A design pattern provides a general solution to problems that we face in creating software design. It provides a template for solving a problem that can be re-used in multiple situations as well.
Let us check some most commonly used design patterns:
- Factory Pattern
Factory design pattern is used to create objects without exposing the logic of how the object is created. This is mostly used in situations when we want to create an object that represents application configuration. The configuration is defined in some file (xml, json) in the background. For example:
Document doc = DocumentFactory.getEmail()
- Proxy Pattern
In this design pattern, an object represents another object.
Let us say, we have a class A which is heavy and requires lot of resource to instantiate (for example reads lot of configuration), and we don’t want users to instantiate it again and again.
For this, we will introduce another class B (proxy to A) that has methods to instantiate A. Now, B will make sure that A will be instantiated only once and for further calls, the existing A object will be returned.
- Repository Pattern
The repository design pattern comes into play when we have multiple data sources. It would be illogical for an application to maintain connection to multiple data sources. Also, if we need to update the data source, the application code has to be updated as well.
The repository pattern exposes an API through which other applications will connect. In this way, applications don’t have to worry about type and location of multiple data sources.
- Command Pattern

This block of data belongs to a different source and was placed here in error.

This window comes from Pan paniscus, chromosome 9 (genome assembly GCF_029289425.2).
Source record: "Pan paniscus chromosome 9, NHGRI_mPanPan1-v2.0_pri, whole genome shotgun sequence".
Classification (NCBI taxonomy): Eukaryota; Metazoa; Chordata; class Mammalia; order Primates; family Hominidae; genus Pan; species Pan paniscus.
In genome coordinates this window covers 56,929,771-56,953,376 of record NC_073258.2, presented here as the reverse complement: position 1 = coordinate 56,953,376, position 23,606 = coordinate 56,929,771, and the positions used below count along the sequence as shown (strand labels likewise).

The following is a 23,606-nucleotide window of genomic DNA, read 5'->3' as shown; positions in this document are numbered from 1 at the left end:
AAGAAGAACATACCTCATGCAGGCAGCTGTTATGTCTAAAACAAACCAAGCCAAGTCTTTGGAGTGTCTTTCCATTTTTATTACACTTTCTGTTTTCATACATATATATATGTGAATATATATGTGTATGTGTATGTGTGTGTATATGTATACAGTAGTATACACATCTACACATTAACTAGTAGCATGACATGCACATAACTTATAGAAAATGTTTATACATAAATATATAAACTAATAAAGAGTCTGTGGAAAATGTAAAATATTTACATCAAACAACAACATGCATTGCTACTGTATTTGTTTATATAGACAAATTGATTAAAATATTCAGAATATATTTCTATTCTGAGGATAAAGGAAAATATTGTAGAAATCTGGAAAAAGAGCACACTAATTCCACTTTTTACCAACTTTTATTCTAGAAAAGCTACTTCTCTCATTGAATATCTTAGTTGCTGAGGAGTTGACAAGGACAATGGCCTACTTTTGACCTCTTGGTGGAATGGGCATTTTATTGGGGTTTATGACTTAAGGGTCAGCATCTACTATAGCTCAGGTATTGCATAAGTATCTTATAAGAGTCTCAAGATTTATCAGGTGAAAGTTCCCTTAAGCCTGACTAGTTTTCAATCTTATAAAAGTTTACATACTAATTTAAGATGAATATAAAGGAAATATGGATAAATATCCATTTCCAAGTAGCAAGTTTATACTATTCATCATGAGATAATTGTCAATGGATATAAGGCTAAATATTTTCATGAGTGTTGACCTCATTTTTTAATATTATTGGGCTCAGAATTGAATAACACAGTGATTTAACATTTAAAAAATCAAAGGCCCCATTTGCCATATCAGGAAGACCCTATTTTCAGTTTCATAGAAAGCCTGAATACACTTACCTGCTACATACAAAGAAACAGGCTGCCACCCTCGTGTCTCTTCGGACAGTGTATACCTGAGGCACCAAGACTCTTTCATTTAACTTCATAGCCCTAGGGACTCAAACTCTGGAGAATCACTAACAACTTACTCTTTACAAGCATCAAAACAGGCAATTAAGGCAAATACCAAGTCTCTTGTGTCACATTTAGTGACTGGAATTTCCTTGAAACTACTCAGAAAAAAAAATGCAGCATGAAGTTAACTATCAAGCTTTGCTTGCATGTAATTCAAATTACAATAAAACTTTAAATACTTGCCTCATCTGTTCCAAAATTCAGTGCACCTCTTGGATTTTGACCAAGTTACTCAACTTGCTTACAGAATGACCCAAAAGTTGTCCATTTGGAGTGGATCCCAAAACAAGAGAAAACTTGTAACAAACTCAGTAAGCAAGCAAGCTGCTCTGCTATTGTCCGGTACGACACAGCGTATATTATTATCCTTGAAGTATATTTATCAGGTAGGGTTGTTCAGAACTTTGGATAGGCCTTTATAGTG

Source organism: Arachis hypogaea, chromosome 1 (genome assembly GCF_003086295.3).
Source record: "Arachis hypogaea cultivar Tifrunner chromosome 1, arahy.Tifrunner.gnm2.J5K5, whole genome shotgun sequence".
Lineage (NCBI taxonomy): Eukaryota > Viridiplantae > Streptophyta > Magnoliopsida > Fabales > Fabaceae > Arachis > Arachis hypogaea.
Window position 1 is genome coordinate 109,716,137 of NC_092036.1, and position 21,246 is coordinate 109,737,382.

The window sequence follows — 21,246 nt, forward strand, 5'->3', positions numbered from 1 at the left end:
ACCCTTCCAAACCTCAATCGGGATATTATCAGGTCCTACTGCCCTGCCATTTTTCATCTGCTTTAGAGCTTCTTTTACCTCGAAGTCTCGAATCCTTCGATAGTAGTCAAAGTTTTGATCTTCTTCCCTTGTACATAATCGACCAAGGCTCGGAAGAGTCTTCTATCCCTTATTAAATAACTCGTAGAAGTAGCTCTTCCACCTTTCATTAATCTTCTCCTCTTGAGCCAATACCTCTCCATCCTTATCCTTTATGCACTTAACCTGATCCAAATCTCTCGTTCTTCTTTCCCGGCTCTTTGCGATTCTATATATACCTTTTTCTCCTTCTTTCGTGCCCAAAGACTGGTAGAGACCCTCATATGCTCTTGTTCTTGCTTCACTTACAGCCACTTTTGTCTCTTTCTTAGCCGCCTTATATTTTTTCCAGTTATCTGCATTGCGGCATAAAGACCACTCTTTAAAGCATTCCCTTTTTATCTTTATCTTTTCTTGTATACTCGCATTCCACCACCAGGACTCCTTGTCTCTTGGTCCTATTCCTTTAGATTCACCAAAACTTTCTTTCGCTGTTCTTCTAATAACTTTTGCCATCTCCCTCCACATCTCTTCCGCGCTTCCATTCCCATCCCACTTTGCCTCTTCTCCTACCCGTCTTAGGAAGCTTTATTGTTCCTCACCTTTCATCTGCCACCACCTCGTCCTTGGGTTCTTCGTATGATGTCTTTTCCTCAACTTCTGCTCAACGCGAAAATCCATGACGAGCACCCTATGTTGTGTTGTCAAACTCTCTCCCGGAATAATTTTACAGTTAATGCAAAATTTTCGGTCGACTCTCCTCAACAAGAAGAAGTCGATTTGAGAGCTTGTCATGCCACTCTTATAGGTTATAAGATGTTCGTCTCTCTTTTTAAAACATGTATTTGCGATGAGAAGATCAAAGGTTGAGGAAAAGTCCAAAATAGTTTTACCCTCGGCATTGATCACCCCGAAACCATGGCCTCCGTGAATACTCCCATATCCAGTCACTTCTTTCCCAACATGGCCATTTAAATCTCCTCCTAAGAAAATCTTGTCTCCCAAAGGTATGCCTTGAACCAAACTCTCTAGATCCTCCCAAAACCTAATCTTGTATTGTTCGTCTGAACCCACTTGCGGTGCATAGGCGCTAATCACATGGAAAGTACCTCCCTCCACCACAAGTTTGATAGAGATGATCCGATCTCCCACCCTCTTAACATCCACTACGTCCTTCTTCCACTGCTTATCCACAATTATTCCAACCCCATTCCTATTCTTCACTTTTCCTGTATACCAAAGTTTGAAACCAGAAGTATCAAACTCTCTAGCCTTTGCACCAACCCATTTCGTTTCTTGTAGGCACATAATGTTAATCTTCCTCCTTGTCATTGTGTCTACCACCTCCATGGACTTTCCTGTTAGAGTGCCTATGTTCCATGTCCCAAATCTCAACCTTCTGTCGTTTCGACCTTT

In command design pattern, we setup a middle ware that receives an object with data. The purpose of this middle ware is to execute the methods of the received object ( execute commands ) without knowing anything about the object.
The command objects represents classes that implement some interface. The middle ware specifies the interface as parameter to receive the command object. It then executes the methods with the help of this interface reference.
- Façade Pattern
Façade means front or face of something.
This command pattern is used to provide an interface to a system in the background. This helps in hiding the complexity of the system from the client.
It sounds similar to factory design pattern but both have different purpose.
Client => Factory Pattern => Creates objects
Client => Facade Pattern => Access a system
- Observer Pattern
Observer pattern is used to notify software components when there is a state change of an existing component. An object called Subject maintains a list of all the observers who needs to be notified by calling their method(s) when there is state change (value of member variable changed) of an existing object.
- Singleton Pattern
Singleton design pattern forces only one instance per class. The instance of the class is created inside the class only as static and can be accessed outside with the help of some method.
- Adapter Pattern
In this design pattern, a new class is created that acts as an interface between existing classes/interfaces and the client code. This is helpful in situations when our code is dependent on API that changes frequently.
- Bridge Pattern
Bridget pattern is used when we want to connect two software components that are totally independent of each other. Java Database Connectivity is one of the examples that implements bridge design pattern.
- Decorator Pattern
This design pattern allows users to add new functionality as well as update existing functionality of an object (decorate) without changing the structure of existing class.
In this pattern, we create a decorator class which wraps the original class and provides additional functionality keeping class methods signature intact.
- Null Design Pattern
This design pattern is used to return a default object instead of null when data we are looking is not found.
Here, we create an interface that is implemented by the actual class as well as by another class created for representing null objects.
A customer factory is placed that creates objects depending on data found.